When Hernan Cortez forced the Aztec ruler Montezuma to grant him an audience he was the first European to try chocolate; less than three years later, the great Aztec capital Tenochtitlan had been shattered to pieces, and the Aztec empire had ceased to exist. Vanilla planifolia was first brought to Europe by Hernan Cortez in 1518.  Before conquering the Aztecs, Cortez and his army witnessed the Aztec emperor, Montezuma, drinking ‘Choclatl.’ Made from cocoa and flavored with ‘Tlilxochitl’, the Aztec name for cured vanilla beans. Over the next 300 years, no one outside of Mexico was able to get this orchid to fruit. Finally, it was first discovered in 1836 that a tiny bee names the Melipone which lives in Mexico was the sole pollinator of this plant. Unfortunately, this bee does not survive outside of Mexico. And the Spanish were able to hold a monopoly on vanilla production for centuries because of this. It wasn’t until Edmond Albius, a 12-year-old boy in Reunion, a French colony in the Indian Ocean, found a way to manually self-pollinate the plant that the plant could be grown elsewhere.  His technique remains the main way Vanilla is hand-pollinated today. At present, 70-80 % of vanilla beans are grown in Madagascar.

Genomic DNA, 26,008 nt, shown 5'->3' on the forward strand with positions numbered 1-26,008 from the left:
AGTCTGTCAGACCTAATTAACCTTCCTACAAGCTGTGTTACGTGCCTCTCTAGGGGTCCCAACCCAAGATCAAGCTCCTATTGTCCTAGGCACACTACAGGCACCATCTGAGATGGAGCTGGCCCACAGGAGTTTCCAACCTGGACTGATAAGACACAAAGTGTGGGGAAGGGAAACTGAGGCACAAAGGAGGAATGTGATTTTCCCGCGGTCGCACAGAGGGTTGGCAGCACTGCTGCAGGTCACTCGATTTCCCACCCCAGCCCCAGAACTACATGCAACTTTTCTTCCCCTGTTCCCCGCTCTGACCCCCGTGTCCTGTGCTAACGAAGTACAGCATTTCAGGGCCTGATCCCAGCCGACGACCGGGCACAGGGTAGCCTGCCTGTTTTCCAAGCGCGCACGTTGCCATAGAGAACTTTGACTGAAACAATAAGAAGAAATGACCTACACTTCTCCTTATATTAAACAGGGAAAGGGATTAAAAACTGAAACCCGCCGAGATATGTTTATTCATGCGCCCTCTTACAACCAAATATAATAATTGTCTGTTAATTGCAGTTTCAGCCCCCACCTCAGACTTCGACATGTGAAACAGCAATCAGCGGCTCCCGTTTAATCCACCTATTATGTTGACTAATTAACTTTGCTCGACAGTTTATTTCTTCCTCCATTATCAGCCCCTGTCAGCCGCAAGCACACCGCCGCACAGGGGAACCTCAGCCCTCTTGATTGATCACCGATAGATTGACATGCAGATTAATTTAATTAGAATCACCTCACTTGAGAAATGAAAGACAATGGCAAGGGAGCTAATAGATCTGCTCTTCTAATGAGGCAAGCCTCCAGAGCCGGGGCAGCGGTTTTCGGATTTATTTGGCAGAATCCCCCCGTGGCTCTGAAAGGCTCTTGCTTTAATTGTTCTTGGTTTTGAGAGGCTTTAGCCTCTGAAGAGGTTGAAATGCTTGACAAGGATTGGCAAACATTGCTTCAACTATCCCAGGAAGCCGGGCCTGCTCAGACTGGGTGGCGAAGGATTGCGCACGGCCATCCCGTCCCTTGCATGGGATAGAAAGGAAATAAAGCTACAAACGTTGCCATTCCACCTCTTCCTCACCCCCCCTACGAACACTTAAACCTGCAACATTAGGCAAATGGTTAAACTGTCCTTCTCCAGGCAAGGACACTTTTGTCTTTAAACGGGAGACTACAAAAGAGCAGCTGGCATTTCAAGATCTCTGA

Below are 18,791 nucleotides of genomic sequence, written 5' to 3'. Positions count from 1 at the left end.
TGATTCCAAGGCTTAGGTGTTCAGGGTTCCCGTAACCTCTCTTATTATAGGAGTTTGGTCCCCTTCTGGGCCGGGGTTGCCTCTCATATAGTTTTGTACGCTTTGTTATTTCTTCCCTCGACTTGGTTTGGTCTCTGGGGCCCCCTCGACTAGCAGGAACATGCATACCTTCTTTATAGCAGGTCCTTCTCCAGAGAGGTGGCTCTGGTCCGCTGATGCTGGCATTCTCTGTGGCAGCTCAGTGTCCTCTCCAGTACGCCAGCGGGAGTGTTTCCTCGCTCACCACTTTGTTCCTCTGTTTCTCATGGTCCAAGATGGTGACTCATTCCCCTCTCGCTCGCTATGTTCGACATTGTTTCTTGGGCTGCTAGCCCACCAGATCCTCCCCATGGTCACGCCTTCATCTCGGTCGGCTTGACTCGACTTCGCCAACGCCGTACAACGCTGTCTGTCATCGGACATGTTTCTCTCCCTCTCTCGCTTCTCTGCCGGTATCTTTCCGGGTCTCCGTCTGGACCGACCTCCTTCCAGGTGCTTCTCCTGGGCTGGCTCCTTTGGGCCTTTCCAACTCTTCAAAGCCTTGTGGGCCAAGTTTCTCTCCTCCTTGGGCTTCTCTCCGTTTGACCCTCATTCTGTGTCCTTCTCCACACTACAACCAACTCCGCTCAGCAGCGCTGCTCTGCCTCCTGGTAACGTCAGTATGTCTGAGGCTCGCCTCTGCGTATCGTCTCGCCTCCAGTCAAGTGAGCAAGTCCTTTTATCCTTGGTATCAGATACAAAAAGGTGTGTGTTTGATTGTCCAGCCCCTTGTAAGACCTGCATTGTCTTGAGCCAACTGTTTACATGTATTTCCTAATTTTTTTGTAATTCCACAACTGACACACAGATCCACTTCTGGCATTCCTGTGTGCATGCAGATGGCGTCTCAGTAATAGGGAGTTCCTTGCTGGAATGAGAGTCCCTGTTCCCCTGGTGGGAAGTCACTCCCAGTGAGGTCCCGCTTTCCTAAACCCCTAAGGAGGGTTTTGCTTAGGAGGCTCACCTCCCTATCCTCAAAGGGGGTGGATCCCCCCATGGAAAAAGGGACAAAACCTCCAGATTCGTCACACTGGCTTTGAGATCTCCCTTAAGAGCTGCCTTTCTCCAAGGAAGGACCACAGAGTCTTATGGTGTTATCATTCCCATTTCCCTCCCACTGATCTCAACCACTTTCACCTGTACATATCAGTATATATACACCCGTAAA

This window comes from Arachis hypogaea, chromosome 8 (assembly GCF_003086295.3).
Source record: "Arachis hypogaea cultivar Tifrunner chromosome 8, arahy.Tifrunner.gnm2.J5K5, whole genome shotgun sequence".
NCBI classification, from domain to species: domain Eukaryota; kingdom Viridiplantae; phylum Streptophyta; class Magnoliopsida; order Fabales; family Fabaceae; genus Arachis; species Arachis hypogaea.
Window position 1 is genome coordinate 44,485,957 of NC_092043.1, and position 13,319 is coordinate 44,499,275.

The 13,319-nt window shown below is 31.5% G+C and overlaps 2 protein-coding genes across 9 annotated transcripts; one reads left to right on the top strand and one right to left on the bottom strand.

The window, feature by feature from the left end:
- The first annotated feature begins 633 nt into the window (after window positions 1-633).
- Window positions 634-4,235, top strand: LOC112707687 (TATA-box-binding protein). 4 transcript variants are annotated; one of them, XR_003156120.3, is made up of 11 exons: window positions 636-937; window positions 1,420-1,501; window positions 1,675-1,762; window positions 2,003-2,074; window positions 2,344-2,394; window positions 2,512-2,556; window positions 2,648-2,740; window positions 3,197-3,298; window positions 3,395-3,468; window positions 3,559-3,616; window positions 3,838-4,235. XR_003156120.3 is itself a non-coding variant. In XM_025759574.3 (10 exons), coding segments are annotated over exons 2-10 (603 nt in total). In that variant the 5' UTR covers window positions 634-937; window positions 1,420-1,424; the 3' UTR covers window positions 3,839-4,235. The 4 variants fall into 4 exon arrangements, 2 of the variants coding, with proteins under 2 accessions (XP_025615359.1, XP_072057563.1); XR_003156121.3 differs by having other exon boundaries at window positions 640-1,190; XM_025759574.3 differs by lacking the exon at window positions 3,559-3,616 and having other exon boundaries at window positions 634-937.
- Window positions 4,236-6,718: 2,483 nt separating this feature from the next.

Whole fruits are an expensive but important flavoring for chocolate, ice cream, custards, milkshakes, puddings, various sweet dishes, confectionery, sweets, sugar, preserved fruits, soft drinks and liqueurs. It is also an ingredient in soaps, skin lotions, body and hair care products, massage oils, incense, baked goods, and flavorings. The whole vanilla bean can be added to the dish and removed again for future use. It is often split lengthwise and the soft, aromatic pulp scraped out. Most perfumes contain vanilla.

How to use:

Hot Infusion:

The basic method for dried herbs and flower is, take 2-3 tablespoons of dried herb in a cup or teapot. Pour hot water over it and cover it with lid for 10-30 minutes. Hot water is needed to draw out the antioxidants, enzymes, vitamins, flavonoids, and volatile oils from the botanicals. Strain and squeeze out as much as liquid as possible and enjoy!

Tips:

  • You can sweeten your herbal tea with a bit of honey, natural fruit juice, stevia leaves powder and or licorice root powder.
  • You can make ice cubes or pops by freezing tea in ice trays or pop molds.

Precautions: 

You should consult with a qualified healthcare practitioner before using any herbal products, particularly if you are pregnant, nursing, or on any medications.

All information on this website is for educational purposes ONLY.

This information has not been evaluated by Health Canada.

This information is not intended to diagnose, treat, cure, or prevent any disease.